Skip to main content
adam radwanski

Despite Friday's Speech from the Throne making a virtue of brevity, Justin Trudeau's Liberals managed to reiterate a fair number of campaign promises.

Beyond the inevitable, such as a middle-income tax cut and an enhanced child benefit, the text doubled down on commitments – including changes to the voting system before the next federal election and the legalization of marijuana – that could have been omitted or softened.

So what was left out or glossed over may give some indication of issues that are lower on the Liberals' priority list for now, or on which they may take a while to hammer out their position now that they're in government. That includes (but isn't limited to) the following:


Under attack from the NDP for supporting the Conservatives' controversial anti-terrorism legislation, the Liberals promised before the election to amend it – notably by adding more oversight of security agencies with beefed-up powers and curbing warrantless surveillance.

The closest the Throne Speech comes to this topic is a pledge to "continue to work to keep all Canadians safe, while at the same time protecting our cherished rights and freedoms."

Politically, the Liberals can't afford to leave the bill exactly as is. But particularly after last month's Paris attacks, they may be struggling to figure out the right balance.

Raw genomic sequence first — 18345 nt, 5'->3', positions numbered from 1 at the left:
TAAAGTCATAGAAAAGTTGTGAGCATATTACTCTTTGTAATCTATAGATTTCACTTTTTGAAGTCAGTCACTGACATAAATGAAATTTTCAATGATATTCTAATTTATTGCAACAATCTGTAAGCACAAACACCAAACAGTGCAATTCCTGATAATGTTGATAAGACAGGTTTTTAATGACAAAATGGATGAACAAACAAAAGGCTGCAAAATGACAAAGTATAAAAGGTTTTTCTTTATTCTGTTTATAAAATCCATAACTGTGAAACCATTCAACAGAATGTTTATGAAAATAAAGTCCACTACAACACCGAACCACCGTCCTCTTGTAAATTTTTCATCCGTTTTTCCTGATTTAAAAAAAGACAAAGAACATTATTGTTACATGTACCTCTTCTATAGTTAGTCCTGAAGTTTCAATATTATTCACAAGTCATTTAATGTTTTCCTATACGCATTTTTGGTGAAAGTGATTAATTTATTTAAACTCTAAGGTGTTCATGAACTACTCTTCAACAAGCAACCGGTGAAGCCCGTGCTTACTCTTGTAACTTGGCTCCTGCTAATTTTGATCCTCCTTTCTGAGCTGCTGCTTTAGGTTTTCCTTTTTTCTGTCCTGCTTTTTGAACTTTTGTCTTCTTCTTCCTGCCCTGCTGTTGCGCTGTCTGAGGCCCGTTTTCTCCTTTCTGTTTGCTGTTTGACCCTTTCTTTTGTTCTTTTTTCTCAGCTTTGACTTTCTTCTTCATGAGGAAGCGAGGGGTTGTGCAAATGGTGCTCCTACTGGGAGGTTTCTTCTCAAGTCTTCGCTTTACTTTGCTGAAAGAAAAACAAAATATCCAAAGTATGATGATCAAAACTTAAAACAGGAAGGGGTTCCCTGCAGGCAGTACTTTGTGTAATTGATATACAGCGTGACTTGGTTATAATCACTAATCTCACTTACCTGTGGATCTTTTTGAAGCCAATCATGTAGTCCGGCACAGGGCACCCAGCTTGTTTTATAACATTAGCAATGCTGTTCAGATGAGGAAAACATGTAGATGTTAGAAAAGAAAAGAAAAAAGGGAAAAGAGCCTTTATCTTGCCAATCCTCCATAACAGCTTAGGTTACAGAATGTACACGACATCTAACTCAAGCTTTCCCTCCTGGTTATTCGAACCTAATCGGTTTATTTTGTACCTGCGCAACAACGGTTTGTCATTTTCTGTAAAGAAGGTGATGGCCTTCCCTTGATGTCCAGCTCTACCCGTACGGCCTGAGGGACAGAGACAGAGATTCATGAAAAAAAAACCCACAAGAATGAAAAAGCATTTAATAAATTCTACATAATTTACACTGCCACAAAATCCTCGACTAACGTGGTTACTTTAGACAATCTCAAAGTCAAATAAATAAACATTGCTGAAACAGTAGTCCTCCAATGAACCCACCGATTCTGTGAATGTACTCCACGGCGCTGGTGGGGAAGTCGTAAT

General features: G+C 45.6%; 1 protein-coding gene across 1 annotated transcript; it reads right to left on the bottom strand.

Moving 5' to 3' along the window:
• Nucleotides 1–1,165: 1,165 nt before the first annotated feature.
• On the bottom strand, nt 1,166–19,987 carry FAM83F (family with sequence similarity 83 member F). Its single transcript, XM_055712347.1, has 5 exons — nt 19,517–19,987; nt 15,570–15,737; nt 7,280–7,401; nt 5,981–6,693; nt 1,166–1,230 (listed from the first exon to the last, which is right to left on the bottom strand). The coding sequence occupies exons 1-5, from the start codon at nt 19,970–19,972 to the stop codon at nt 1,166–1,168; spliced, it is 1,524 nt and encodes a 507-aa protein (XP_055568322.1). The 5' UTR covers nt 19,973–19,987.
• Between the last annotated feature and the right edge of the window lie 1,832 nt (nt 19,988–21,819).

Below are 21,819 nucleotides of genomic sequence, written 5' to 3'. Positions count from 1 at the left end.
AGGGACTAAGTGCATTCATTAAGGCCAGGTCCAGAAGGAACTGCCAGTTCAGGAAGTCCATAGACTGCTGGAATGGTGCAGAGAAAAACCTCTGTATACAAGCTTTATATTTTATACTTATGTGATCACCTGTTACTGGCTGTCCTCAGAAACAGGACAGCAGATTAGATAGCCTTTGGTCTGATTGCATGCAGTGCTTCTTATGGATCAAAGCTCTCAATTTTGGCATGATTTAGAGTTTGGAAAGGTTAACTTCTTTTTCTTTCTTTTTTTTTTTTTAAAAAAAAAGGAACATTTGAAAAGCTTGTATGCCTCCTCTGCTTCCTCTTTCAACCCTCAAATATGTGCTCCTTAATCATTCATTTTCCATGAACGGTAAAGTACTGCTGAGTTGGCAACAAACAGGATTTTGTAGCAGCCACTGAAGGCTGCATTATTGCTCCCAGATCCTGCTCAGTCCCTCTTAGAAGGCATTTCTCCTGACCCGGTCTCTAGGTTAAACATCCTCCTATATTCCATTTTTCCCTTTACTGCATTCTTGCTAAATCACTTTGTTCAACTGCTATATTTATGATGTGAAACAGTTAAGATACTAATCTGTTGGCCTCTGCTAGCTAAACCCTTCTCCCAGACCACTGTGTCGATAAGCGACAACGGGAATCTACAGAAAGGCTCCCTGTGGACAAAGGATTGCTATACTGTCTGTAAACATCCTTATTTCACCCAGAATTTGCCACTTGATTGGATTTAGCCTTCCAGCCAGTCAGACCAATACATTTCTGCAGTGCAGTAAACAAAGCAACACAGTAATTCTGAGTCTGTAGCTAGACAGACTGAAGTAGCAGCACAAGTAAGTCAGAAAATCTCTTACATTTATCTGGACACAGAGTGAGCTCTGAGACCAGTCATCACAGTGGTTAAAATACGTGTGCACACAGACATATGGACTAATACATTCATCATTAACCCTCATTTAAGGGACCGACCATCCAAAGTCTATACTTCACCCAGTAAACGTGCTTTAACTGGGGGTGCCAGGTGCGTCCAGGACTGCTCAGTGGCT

When Canada and 11 other countries reached an agreement in principle on a pan-Pacific trade deal a couple of weeks before election day, the Liberals appeared moderately supportive pending review.

But after International Trade Minister Chrystia Freeland sounded more skeptical earlier this week, saying it's not her job to promote the TPP, the Throne Speech offered only that the government "will negotiate beneficial trade agreements."

Particularly given that passage of the agreement would likely be paired with billions of dollars in compensation for the dairy and auto industries – something not factored into spending and deficit plans so far – the government may stall as it waits to see if the deal gets the necessary support in other countries.


During the campaign, Mr. Trudeau promised to return eligibility for Old Age Security and the Guaranteed Income Supplement to 65, after the Conservatives raised it to 67.

Logistically, making good on that promise could be done relatively quickly and easily. But it would also be a big, structural expense to budgets down the road. It may not just be an oversight that it didn't receive even vague mention on Friday.


Something that did get explicitly mentioned, but with an interesting choice of words, was following up on the commission into abuse of aboriginal children at residential schools.

In a fairly robust section on the government's relationship with indigenous people, the speech pledged to "work co-operatively to implement recommendations of the Truth and Reconciliation Commission of Canada." Notably missing was the word "all" before "recommendations," despite the Liberals having called for "full implementation" of the report's proposals after its release.

Considering that the commission made a total of 94 suggestions – ranging from increases in health and education funding to changes in postsecondary curricula to seeking a papal apology – it's debatable whether Ottawa even could (let alone should) act on some of them. And quickly calling an inquiry into missing and murdered indigenous women, as the Throne Speech reiterated they will do, should help the Liberals prove their seriousness. But this may also have been the subtle start of tempering the very high expectations they'd set.